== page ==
may pronounce that state to be precarious. The nobility therefore
are the pillars, which are reared from among the people, more
immediately to support the throne; and if that falls, they must
also be buried under it's ruins. Accordingly, when in the last
century the commons had determined to extirpate monarchy, they
also voted the house of lords to be useless and dangerous. And
since titles of nobility are thus expedient in the state, it is also
expedient that their owners should form an independent and separate
branch of the legislature. If they were confounded with the
mass of the people, and like them had only a vote in electing
representatives, their privileges would soon be borne down and
overwhelmed by the popular torrent, which would effectually
level all distinctions. It is therefore highly necessary that the
body of nobles should have a distinct assembly, distinct deliberations,
and distinct powers from the commons.

The commons consist of all such men of any property in the
kingdom as have not seats in the house of lords; every one of
which has a voice in parliament, either personally, or by his representatives.
In a free state, every man, who is supposed a free
agent, ought to be, in some measure, his own governor; and
therefore a branch at least of the legislative power should reside
in the whole body of the people. And this power, when the
territories of the state are small and it's citizens easily known,
should be exercised by the people in their aggregate or collective
capacity, as was wisely ordained in the petty republics of Greece,
and the first rudiments of the Roman state. But this will be
highly inconvenient, when the public territory is extended to any
considerable degree, and the number of citizens is encreased.
Thus when, after the social war, all the burghers of Italy were
admitted free citizens of Rome, and each had a vote in the public
assemblies, it became impossible to distinguish the spurious
from the real voter, and from that time all elections and popular
deliberations grew tumultuous and disorderly; which paved the
way for Marius and Sylla, Pompey and Caesar, to trample on
the liberties of their country, and at last to dissolve the commonwealth.
In so large a state as ours it is therefore very wisely
contrived, that the people should do that by their representatives,
which it is impracticable to perform in person: representatives,
chosen by a number of minute and separate districts, wherein all
the voters are, or easily may be, distinguished. The counties are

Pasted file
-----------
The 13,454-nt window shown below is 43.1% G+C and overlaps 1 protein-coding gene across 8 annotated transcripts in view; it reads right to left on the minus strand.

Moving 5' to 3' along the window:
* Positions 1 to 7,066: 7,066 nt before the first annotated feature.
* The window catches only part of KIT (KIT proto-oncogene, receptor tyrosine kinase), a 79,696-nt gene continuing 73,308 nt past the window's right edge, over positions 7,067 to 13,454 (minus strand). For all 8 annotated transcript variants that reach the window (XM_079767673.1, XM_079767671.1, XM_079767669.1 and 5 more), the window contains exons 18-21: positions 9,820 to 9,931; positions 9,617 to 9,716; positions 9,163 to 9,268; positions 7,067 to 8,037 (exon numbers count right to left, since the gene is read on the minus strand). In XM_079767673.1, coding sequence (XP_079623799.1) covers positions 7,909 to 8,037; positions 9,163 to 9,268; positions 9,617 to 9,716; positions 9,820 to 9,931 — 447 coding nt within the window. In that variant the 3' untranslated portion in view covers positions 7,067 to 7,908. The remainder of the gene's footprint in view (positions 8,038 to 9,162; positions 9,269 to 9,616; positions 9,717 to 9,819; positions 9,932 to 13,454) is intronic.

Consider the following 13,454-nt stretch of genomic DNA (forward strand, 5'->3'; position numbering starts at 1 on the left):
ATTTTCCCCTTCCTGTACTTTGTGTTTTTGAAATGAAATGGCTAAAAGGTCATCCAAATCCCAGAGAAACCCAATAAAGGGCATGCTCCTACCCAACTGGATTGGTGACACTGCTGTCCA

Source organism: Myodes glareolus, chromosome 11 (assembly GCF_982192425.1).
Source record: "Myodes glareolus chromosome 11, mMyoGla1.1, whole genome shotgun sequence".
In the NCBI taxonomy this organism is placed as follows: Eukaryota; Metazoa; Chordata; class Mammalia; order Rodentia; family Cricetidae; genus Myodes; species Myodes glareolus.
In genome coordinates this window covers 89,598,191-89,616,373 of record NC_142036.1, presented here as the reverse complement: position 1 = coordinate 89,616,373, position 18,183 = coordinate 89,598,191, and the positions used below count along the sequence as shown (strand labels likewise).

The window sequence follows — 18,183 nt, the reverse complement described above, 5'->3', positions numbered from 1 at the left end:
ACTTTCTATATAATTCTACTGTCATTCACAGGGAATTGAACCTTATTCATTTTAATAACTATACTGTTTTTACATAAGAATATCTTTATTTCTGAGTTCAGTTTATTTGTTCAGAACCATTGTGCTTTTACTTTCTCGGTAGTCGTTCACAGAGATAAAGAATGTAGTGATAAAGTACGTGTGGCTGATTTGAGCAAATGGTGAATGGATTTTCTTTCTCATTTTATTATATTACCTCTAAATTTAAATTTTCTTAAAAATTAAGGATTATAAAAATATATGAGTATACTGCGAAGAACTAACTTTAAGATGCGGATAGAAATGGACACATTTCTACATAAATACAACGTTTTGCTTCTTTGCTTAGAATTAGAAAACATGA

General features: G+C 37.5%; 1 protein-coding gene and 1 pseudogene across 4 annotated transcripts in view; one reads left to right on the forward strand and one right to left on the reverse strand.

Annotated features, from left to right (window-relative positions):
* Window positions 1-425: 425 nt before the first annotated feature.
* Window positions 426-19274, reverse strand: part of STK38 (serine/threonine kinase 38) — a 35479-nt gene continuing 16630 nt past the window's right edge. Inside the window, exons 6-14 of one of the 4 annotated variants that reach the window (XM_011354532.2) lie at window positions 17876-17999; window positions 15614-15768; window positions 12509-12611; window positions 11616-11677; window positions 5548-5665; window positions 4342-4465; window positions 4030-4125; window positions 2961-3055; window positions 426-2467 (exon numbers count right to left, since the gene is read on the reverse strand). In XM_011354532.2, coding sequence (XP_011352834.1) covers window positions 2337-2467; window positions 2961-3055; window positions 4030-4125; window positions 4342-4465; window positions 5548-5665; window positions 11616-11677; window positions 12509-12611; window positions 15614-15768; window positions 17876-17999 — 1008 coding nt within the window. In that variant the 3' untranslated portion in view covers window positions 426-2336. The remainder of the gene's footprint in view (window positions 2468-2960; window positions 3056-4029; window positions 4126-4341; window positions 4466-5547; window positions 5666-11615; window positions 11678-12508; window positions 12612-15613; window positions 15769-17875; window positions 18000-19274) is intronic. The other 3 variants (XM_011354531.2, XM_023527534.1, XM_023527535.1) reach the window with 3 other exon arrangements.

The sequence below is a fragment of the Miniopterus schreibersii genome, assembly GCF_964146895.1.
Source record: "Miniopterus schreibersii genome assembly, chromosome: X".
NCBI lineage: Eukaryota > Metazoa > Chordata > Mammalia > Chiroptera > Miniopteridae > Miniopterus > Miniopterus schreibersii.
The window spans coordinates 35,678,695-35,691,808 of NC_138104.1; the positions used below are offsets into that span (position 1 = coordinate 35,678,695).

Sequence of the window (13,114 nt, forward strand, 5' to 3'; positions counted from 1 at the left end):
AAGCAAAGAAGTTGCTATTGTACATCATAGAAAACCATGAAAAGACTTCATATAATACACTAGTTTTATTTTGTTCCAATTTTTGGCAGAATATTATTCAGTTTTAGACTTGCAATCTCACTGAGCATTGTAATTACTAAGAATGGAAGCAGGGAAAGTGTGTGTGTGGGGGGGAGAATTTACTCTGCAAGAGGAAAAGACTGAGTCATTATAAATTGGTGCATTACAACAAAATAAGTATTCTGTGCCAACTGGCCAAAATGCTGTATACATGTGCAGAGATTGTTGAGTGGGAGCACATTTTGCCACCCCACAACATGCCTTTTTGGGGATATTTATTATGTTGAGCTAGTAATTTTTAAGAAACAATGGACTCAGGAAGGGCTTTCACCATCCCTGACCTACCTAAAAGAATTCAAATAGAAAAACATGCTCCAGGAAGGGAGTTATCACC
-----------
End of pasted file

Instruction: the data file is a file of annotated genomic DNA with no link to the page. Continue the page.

therefore represented by knights, elected by the proprietors of
lands; the cities and boroughs are represented by citizens and
burgesses, chosen by the mercantile part or supposed trading interest
of the nation; much in the same manner as the burghers
in the diet of Sweden are chosen by the corporate towns, Stockholm
sending four, as London does with us, other cities two,
and some only one[z]. The number of English representatives is
513, and of Scots 45; in all 558. And every member, though
chosen by one particular district, when elected and returned serves
for the whole realm. For the end of his coming thither is not
particular, but general; not barely to advantage his constituents,
but the common wealth; to advise his majesty (as appears from
the writ of summons[a]) "de communi consilio super negotiis quibusdam
arduis et urgentibus, regem, statum et defensionem regni Angliae
et ecclesiae Anglicanae concernentibus
." And therefore he is
not bound, like a deputy in the united provinces, to consult with,
or take the advice, of his constituents upon any particular point,
unless he himself thinks it proper or prudent so to do.

These are the constituent parts of a parliament, the king,
the lords spiritual and temporal, and the commons. Parts, of
which each is so necessary, that the consent of all three is required
to make any new law that shall bind the subject. Whatever
is enacted for law by one, or by two only, of the three is no statute;
and to it no regard is due, unless in matters relating to their
own privileges. For though, in the times of madness and anarchy,
the commons once passed a vote[b], "that whatever is enacted or
declared for law by the commons in parliament assembled hath
the force of law; and all the people of this nation are concluded
thereby, although the consent and concurrence of the king
or house of peers be not had thereto;" yet, when the constitution
was restored in all it's forms, it was particularly enacted by
statute 13 Car. II. c. 1. that if any person shall maliciously or advisedly
affirm, that both or either of the houses of parliament
have any legislative authority without the king, such person shall
incur all the penalties of a praemunire.

"End of Section 16"